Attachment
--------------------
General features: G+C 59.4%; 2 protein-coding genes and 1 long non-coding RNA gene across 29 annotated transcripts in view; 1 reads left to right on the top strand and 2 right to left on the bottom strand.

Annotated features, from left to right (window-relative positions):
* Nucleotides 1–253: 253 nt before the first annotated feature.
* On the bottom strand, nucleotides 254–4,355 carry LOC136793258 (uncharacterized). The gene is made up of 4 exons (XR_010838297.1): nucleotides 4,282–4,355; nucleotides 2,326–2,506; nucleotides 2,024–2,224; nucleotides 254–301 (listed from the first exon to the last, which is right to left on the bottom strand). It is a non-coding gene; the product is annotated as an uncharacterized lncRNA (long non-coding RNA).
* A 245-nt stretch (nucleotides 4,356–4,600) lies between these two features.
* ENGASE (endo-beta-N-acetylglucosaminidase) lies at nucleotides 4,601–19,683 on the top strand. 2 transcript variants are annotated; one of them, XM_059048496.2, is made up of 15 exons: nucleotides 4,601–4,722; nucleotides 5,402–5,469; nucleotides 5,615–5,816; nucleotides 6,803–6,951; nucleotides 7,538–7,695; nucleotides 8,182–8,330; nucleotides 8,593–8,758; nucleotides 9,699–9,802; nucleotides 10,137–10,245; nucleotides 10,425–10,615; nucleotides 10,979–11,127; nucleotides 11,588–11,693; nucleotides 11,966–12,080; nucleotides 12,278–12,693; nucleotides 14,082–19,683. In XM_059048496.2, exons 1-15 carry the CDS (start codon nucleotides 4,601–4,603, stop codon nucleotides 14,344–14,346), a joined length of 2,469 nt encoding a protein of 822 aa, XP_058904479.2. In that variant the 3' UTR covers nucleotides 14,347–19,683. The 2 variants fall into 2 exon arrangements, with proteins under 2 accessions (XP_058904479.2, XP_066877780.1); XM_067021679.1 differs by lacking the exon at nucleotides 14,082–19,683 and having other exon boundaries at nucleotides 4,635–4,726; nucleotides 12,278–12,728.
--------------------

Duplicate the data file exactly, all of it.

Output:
General features: G+C 59.4%; 2 protein-coding genes and 1 long non-coding RNA gene across 29 annotated transcripts in view; 1 reads left to right on the top strand and 2 right to left on the bottom strand.

Annotated features, from left to right (window-relative positions):
* Nucleotides 1–253: 253 nt before the first annotated feature.
* On the bottom strand, nucleotides 254–4,355 carry LOC136793258 (uncharacterized). The gene is made up of 4 exons (XR_010838297.1): nucleotides 4,282–4,355; nucleotides 2,326–2,506; nucleotides 2,024–2,224; nucleotides 254–301 (listed from the first exon to the last, which is right to left on the bottom strand). It is a non-coding gene; the product is annotated as an uncharacterized lncRNA (long non-coding RNA).
* A 245-nt stretch (nucleotides 4,356–4,600) lies between these two features.
* ENGASE (endo-beta-N-acetylglucosaminidase) lies at nucleotides 4,601–19,683 on the top strand. 2 transcript variants are annotated; one of them, XM_059048496.2, is made up of 15 exons: nucleotides 4,601–4,722; nucleotides 5,402–5,469; nucleotides 5,615–5,816; nucleotides 6,803–6,951; nucleotides 7,538–7,695; nucleotides 8,182–8,330; nucleotides 8,593–8,758; nucleotides 9,699–9,802; nucleotides 10,137–10,245; nucleotides 10,425–10,615; nucleotides 10,979–11,127; nucleotides 11,588–11,693; nucleotides 11,966–12,080; nucleotides 12,278–12,693; nucleotides 14,082–19,683. In XM_059048496.2, exons 1-15 carry the CDS (start codon nucleotides 4,601–4,603, stop codon nucleotides 14,344–14,346), a joined length of 2,469 nt encoding a protein of 822 aa, XP_058904479.2. In that variant the 3' UTR covers nucleotides 14,347–19,683. The 2 variants fall into 2 exon arrangements, with proteins under 2 accessions (XP_058904479.2, XP_066877780.1); XM_067021679.1 differs by lacking the exon at nucleotides 14,082–19,683 and having other exon boundaries at nucleotides 4,635–4,726; nucleotides 12,278–12,728.